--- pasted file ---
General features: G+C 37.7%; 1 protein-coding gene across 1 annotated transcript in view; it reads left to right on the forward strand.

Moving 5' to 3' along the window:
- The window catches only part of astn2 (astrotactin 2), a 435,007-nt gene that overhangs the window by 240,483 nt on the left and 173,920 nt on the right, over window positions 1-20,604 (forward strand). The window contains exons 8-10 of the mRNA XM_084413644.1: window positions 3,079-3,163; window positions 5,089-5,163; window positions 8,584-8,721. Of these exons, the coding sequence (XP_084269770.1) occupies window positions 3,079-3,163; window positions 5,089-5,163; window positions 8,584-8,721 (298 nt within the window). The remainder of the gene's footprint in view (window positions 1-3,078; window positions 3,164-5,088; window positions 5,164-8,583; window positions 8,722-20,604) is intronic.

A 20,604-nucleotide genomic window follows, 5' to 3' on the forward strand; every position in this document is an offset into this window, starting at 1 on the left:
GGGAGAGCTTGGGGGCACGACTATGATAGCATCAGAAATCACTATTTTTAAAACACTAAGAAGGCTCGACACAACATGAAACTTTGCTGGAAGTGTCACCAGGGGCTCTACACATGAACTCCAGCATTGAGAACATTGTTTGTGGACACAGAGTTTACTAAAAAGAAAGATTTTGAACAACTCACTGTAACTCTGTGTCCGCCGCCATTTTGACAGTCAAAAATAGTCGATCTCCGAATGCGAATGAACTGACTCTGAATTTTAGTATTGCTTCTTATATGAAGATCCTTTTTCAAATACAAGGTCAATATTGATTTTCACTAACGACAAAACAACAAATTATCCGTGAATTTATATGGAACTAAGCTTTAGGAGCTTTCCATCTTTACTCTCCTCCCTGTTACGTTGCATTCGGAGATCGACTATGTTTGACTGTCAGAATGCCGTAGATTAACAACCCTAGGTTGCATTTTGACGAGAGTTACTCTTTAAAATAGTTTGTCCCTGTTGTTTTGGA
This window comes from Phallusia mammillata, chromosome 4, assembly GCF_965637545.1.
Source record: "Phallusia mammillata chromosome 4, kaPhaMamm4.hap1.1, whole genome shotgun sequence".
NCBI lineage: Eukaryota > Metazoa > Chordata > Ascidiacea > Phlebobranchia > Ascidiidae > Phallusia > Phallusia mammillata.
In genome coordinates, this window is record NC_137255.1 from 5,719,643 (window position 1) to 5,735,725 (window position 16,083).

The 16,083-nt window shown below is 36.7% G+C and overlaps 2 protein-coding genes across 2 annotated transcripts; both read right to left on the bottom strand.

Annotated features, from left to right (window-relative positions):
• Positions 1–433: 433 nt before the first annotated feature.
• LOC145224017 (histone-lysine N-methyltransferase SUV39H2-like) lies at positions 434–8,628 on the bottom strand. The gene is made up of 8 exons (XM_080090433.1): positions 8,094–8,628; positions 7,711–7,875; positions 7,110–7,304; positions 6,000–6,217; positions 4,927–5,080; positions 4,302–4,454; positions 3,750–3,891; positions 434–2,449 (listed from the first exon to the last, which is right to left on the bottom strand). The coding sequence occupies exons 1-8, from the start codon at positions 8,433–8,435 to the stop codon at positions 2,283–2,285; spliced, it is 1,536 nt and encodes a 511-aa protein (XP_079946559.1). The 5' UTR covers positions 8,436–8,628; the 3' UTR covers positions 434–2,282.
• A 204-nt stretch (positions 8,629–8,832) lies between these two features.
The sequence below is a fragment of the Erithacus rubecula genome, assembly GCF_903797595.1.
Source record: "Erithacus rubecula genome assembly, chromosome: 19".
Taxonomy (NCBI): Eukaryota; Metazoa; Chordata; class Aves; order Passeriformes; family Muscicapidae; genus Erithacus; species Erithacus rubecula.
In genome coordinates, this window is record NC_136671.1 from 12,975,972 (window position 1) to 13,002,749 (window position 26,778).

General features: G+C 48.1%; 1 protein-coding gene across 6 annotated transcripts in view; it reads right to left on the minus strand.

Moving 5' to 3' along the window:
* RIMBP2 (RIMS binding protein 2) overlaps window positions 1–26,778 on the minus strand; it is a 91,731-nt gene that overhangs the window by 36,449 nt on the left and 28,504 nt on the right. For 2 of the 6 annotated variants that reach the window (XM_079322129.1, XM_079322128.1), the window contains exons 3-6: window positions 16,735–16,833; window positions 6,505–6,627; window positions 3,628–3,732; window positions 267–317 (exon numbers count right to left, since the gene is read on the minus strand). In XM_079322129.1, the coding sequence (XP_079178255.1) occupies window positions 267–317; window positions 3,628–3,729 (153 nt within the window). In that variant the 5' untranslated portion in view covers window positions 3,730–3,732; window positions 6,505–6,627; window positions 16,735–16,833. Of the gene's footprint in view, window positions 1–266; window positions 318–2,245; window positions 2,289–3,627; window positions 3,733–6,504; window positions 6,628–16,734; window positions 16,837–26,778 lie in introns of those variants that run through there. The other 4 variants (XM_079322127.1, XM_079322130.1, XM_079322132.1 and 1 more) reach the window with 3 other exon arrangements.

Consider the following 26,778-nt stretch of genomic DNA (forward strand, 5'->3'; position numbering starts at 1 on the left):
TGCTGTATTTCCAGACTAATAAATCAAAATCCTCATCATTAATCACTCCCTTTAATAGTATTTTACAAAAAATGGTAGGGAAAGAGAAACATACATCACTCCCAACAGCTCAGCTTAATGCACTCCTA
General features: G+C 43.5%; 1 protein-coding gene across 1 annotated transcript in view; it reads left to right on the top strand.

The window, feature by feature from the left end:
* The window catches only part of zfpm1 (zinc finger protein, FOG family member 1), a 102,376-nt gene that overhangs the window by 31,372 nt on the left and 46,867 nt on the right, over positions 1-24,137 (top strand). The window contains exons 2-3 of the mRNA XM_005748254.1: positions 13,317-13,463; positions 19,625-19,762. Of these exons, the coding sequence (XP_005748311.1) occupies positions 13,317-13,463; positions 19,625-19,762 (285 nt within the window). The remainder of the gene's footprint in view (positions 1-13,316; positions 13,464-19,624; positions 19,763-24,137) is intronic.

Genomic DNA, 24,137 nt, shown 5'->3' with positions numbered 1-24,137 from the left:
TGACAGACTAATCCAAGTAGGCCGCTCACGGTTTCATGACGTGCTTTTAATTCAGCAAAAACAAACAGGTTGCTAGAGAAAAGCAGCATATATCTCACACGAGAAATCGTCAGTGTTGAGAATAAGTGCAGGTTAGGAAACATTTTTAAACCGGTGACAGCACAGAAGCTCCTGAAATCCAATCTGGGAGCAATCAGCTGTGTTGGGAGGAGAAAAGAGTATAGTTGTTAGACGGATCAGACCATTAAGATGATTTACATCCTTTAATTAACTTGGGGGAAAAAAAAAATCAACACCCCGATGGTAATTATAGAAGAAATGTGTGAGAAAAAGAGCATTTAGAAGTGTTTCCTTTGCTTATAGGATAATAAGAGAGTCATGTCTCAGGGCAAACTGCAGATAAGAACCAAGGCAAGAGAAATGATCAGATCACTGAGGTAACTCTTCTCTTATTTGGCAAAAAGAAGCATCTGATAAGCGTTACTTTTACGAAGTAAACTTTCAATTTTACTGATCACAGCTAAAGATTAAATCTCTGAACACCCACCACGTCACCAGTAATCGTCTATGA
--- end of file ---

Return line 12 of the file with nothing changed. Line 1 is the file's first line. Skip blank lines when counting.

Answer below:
• Positions 1–433: 433 nt before the first annotated feature.